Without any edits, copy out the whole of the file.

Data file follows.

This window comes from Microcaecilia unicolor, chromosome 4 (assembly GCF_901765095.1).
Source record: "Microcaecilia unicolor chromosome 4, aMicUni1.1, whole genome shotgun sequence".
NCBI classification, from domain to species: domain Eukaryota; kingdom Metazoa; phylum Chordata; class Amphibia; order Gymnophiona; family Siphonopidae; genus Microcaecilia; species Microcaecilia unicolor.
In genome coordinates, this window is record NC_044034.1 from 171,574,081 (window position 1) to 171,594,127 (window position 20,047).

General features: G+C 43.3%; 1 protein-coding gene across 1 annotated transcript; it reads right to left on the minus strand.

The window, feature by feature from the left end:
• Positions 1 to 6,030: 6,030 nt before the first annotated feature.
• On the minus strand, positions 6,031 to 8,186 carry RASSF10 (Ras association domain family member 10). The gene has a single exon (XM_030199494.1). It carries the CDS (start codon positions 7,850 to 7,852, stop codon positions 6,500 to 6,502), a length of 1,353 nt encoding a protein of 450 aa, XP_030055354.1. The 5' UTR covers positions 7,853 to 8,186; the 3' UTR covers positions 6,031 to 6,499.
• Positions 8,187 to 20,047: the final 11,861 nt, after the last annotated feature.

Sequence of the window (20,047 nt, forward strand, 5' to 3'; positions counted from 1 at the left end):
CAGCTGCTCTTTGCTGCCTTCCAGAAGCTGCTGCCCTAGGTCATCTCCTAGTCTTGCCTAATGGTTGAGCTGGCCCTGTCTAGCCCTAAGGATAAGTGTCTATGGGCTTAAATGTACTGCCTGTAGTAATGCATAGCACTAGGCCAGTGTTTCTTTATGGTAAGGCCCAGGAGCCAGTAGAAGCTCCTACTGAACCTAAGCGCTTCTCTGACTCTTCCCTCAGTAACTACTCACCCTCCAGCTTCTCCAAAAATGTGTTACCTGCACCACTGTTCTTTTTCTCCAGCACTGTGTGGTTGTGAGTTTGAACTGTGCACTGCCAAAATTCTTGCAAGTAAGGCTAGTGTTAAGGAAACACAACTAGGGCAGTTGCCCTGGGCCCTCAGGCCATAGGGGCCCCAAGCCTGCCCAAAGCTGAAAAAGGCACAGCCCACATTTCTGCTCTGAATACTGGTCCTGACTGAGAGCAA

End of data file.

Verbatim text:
This window comes from Microcaecilia unicolor, chromosome 4 (assembly GCF_901765095.1).
Source record: "Microcaecilia unicolor chromosome 4, aMicUni1.1, whole genome shotgun sequence".
NCBI classification, from domain to species: domain Eukaryota; kingdom Metazoa; phylum Chordata; class Amphibia; order Gymnophiona; family Siphonopidae; genus Microcaecilia; species Microcaecilia unicolor.
In genome coordinates, this window is record NC_044034.1 from 171,574,081 (window position 1) to 171,594,127 (window position 20,047).

General features: G+C 43.3%; 1 protein-coding gene across 1 annotated transcript; it reads right to left on the minus strand.

The window, feature by feature from the left end:
• Positions 1 to 6,030: 6,030 nt before the first annotated feature.
• On the minus strand, positions 6,031 to 8,186 carry RASSF10 (Ras association domain family member 10). The gene has a single exon (XM_030199494.1). It carries the CDS (start codon positions 7,850 to 7,852, stop codon positions 6,500 to 6,502), a length of 1,353 nt encoding a protein of 450 aa, XP_030055354.1. The 5' UTR covers positions 7,853 to 8,186; the 3' UTR covers positions 6,031 to 6,499.
• Positions 8,187 to 20,047: the final 11,861 nt, after the last annotated feature.

Sequence of the window (20,047 nt, forward strand, 5' to 3'; positions counted from 1 at the left end):
CAGCTGCTCTTTGCTGCCTTCCAGAAGCTGCTGCCCTAGGTCATCTCCTAGTCTTGCCTAATGGTTGAGCTGGCCCTGTCTAGCCCTAAGGATAAGTGTCTATGGGCTTAAATGTACTGCCTGTAGTAATGCATAGCACTAGGCCAGTGTTTCTTTATGGTAAGGCCCAGGAGCCAGTAGAAGCTCCTACTGAACCTAAGCGCTTCTCTGACTCTTCCCTCAGTAACTACTCACCCTCCAGCTTCTCCAAAAATGTGTTACCTGCACCACTGTTCTTTTTCTCCAGCACTGTGTGGTTGTGAGTTTGAACTGTGCACTGCCAAAATTCTTGCAAGTAAGGCTAGTGTTAAGGAAACACAACTAGGGCAGTTGCCCTGGGCCCTCAGGCCATAGGGGCCCCAAGCCTGCCCAAAGCTGAAAAAGGCACAGCCCACATTTCTGCTCTGAATACTGGTCCTGACTGAGAGCAA